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REMEMBER THIS: Fairy Lake once the favoured place to skate

In this week's column, History Hound Richard MacLeod traces the story of skating, and how the community and town worked together to build indoor rinks and gathering places

Since we are still in the midst of winter  — although the recent weather may point otherwise — this column will focus on Newmarket’s arenas and skating facilities over the years.

Several of you will perhaps be acquainted with a few of these sites, while others may be as yet unknown to you. Let us start from the very beginning.

Early records indicate a skating rink was operated during the 1870s on the north side of Timothy Street, just east of the railroad, extending probably 90 feet, accessed by eight or 10 steps down from the sidewalk. This was a covered area with a floor so that in summertime it could be used for roller-skating, according to The History of the Town of Newmarket by Ethel Trewhella.

In 1897, a new skating rink was erected on the west side of Main Street, midway between Huron (now Davis Drive) and Simcoe streets. This timber structure was built by William Cane & Sons for $1,580 and measured 79 by 150 feet with a skating area of about 44 by 140 feet. A six-foot gallery for onlookers was at the east end and the lighting was by incandescent lamps. It was financed by a company of stockholders formed by selling 1,000 shares locally at $1 per share.

This old rink was torn down when a new hockey arena was built on Cedar Street in 1922, flanking the stream on the north side of Timothy. The river course was eventually diverted in 1974. The arena was officially opened in December 1922 and named the Newmarket Memorial Arena recognizing the local efforts during the 1914-18 First World War. It had accommodation for 2,000 spectators when initially built and cost approximately $40,000, most of it financed by Andrew Davis, who was the principal shareholder, managing director and president of the famous hockey teams during the 1930s.

In August 1944, Davis offered to sell the arena to the town. The mayor at the time, Dr. Lowell Dales, had expressed a need for more public recreation facilities and he quickly advocated for the purchase. In September 1944, bylaw 853 was passed establishing a plebiscite to approve approximately $17,000 of public money to acquire the arena. A public vote was held Oct. 12 with most of the citizens (544-102) approving the motion. Another bylaw was then passed in February 1945 to issue debentures of $16,000, and the arena then became the property of the town.

Utilization of the arena would be limited to a relatively short season due to the fact it was sporting natural ice. In January 1949, a proposal was put forward to install artificial ice. This proposal gained popular approval and a community fundraising drive was launched with more than $9,000 being contributed. Fred Thompson, the manager of the hockey association, was named chair of the fundraising committee and town council agreed to a 50/50 arrangement for the total installation cost.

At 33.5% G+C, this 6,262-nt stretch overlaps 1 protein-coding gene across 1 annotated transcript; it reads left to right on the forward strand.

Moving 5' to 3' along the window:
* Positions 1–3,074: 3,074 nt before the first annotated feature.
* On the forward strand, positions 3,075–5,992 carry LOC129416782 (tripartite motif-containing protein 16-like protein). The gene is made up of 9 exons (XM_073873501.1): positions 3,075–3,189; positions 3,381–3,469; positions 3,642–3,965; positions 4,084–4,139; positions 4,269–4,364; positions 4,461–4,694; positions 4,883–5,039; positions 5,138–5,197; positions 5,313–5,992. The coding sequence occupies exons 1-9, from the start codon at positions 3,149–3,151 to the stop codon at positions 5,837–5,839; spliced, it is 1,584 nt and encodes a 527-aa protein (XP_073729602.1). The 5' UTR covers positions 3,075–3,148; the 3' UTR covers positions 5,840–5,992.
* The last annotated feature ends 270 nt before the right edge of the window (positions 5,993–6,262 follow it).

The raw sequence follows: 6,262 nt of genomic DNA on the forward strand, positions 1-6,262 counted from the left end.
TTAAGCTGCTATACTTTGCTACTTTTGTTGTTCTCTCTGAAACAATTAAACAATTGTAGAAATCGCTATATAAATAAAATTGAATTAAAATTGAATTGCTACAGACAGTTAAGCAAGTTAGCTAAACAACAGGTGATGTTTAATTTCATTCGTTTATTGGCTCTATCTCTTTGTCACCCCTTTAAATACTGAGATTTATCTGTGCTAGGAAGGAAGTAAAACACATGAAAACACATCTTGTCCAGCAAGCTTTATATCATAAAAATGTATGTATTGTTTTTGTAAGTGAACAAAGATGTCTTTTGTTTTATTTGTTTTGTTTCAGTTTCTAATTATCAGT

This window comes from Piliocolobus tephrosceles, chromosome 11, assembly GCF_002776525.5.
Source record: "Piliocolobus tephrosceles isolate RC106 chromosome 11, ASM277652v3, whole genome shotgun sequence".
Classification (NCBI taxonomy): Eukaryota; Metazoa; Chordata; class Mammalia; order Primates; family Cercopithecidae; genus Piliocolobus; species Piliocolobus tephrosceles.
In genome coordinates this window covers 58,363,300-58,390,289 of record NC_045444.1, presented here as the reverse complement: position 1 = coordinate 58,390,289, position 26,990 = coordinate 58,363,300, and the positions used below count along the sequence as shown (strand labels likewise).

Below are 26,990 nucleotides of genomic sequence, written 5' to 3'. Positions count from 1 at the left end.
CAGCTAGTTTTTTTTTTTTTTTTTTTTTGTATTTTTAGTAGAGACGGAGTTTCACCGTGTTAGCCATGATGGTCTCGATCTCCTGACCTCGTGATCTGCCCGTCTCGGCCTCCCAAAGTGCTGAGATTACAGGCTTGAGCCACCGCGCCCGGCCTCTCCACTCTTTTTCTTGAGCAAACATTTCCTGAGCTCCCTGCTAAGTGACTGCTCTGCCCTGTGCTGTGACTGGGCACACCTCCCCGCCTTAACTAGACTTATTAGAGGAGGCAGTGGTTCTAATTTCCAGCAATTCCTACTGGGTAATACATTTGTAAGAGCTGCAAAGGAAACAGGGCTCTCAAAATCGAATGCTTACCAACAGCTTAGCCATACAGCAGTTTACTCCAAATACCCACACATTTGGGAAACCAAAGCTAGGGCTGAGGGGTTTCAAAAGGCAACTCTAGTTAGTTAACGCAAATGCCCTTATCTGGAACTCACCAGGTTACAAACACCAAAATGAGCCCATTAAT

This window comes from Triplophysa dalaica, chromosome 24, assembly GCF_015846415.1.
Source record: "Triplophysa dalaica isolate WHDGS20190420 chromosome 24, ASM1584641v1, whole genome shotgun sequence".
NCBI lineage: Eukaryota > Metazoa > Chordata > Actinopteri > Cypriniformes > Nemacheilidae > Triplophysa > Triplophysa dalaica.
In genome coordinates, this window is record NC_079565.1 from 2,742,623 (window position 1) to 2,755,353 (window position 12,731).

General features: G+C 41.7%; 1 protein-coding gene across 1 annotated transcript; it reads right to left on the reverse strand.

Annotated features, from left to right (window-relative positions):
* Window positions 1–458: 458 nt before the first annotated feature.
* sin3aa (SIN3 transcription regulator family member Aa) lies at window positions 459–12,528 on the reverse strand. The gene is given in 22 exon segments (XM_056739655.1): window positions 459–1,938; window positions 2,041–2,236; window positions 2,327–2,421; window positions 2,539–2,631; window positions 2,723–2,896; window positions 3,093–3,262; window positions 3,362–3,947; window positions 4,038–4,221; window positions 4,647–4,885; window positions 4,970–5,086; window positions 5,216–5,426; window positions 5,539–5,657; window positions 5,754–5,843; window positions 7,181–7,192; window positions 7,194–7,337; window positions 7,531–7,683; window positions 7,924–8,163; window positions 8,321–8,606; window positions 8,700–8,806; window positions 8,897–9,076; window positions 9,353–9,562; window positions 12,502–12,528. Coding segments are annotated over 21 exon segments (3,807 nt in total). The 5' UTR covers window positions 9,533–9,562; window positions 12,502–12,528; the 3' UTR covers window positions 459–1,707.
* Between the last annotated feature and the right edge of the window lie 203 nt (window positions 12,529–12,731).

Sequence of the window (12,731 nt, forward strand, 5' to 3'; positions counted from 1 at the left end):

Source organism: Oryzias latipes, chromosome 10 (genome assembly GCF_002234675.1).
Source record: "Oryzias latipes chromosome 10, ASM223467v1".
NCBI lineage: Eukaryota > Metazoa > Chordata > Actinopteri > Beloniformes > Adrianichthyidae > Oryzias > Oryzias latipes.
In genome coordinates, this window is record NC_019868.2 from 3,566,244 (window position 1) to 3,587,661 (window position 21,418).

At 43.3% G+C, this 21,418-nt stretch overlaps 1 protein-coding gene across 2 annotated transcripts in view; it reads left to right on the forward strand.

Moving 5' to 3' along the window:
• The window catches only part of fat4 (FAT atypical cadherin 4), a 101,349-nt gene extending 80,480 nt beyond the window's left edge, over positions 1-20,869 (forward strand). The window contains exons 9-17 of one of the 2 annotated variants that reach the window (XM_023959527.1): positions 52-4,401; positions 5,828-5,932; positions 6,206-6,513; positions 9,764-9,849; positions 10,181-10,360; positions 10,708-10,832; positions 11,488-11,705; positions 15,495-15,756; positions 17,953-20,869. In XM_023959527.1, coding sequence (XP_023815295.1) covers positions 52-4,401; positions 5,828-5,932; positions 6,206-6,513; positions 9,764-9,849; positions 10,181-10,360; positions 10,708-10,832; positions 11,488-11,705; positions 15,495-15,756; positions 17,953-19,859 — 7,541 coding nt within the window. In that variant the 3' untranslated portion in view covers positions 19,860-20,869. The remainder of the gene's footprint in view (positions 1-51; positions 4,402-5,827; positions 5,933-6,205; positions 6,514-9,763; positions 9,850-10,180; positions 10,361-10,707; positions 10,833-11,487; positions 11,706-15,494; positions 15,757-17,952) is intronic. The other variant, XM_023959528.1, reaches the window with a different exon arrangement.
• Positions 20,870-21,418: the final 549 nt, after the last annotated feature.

More than 8,500 feet of piping would be laid and welded by local volunteers that October, and by December 1949, the artificial ice was in regular use. A new extension along the west end facing Cedar Street would provide additional space for ice-making equipment, new dressing rooms, washrooms, a coffee bar, a lobby, meeting rooms and additional seating. The main entrance was off Cedar Street.

From very early in our history, the ice surface on the ponds, Fairy Lake and Rogers Reservoir, wer the most popular place for winter sports. A crude shack was located on the west bank of Fairy Lake to change your skates, or sometimes you may have found yourself just sitting on old logs out in the open. Shinny games were played on open clearings of the ice. The absence of snow on the frozen surface would make it easy to glide pleasantly southward along the river to Mulock Sideroad.

We would enjoy open-air skating on the pond until the 1970s, when more sophisticated facilities came online, and Fairy Lake was ruled out of bounds.

Apart from the civic arena and town hall, there were no other places for public gatherings. The lack of a civic centre was a frequent topic for discussion, but nothing ever seemed to materialize. We were experiencing a population explosion, with our numbers doubling from 5,036 in 1950 to more than 11,324 in 1970. This necessitated more facilities for social activities.

The town hall auditorium had been used since it was built in 1883 for scores of public gatherings, performing arts, political meetings, travelling entertainment of all sorts. When the hall was taken over by the municipal offices and magistrate’s court in the 1950s, there was no other place to fulfil the previous functions.

There were serious considerations in 1958 and again in 1960 for the replacement of the town hall. Then, in July 1965, the emphasis became the need for the construction of a general-purpose building in the downtown core. In an earlier column on NewmarketToday, I outlined the details of the plans, ahead of the 1967 Canadian Centennial, to obtain a federal grant to help build a civic centre, along with other enhancements in the downtown district.

However, this project was nullified by the council and the whole idea was dropped. Then, in 1968, an ambitious attempt for urban renewal was launched and a civic centre was to be one of the ingredients. However, this eventually fell apart.